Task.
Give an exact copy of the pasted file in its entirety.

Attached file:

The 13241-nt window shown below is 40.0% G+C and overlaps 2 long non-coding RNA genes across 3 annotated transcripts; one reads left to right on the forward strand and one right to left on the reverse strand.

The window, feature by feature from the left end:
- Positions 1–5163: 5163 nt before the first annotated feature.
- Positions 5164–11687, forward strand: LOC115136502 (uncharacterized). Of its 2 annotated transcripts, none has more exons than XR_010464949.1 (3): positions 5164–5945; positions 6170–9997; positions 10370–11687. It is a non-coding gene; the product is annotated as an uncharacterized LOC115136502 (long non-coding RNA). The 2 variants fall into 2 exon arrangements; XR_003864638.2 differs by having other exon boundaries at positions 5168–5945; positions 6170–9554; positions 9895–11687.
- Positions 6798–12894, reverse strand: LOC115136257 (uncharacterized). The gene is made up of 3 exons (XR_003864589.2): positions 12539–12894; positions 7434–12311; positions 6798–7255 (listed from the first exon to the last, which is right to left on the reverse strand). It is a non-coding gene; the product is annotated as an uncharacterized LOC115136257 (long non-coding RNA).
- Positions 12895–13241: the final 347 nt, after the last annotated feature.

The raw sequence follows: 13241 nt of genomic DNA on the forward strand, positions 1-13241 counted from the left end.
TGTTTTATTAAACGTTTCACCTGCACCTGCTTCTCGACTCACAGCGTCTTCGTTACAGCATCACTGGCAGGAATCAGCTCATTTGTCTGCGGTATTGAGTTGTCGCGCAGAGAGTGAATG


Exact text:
The 13241-nt window shown below is 40.0% G+C and overlaps 2 long non-coding RNA genes across 3 annotated transcripts; one reads left to right on the forward strand and one right to left on the reverse strand.

The window, feature by feature from the left end:
- Positions 1–5163: 5163 nt before the first annotated feature.
- Positions 5164–11687, forward strand: LOC115136502 (uncharacterized). Of its 2 annotated transcripts, none has more exons than XR_010464949.1 (3): positions 5164–5945; positions 6170–9997; positions 10370–11687. It is a non-coding gene; the product is annotated as an uncharacterized LOC115136502 (long non-coding RNA). The 2 variants fall into 2 exon arrangements; XR_003864638.2 differs by having other exon boundaries at positions 5168–5945; positions 6170–9554; positions 9895–11687.
- Positions 6798–12894, reverse strand: LOC115136257 (uncharacterized). The gene is made up of 3 exons (XR_003864589.2): positions 12539–12894; positions 7434–12311; positions 6798–7255 (listed from the first exon to the last, which is right to left on the reverse strand). It is a non-coding gene; the product is annotated as an uncharacterized LOC115136257 (long non-coding RNA).
- Positions 12895–13241: the final 347 nt, after the last annotated feature.

The raw sequence follows: 13241 nt of genomic DNA on the forward strand, positions 1-13241 counted from the left end.
TGTTTTATTAAACGTTTCACCTGCACCTGCTTCTCGACTCACAGCGTCTTCGTTACAGCATCACTGGCAGGAATCAGCTCATTTGTCTGCGGTATTGAGTTGTCGCGCAGAGAGTGAATG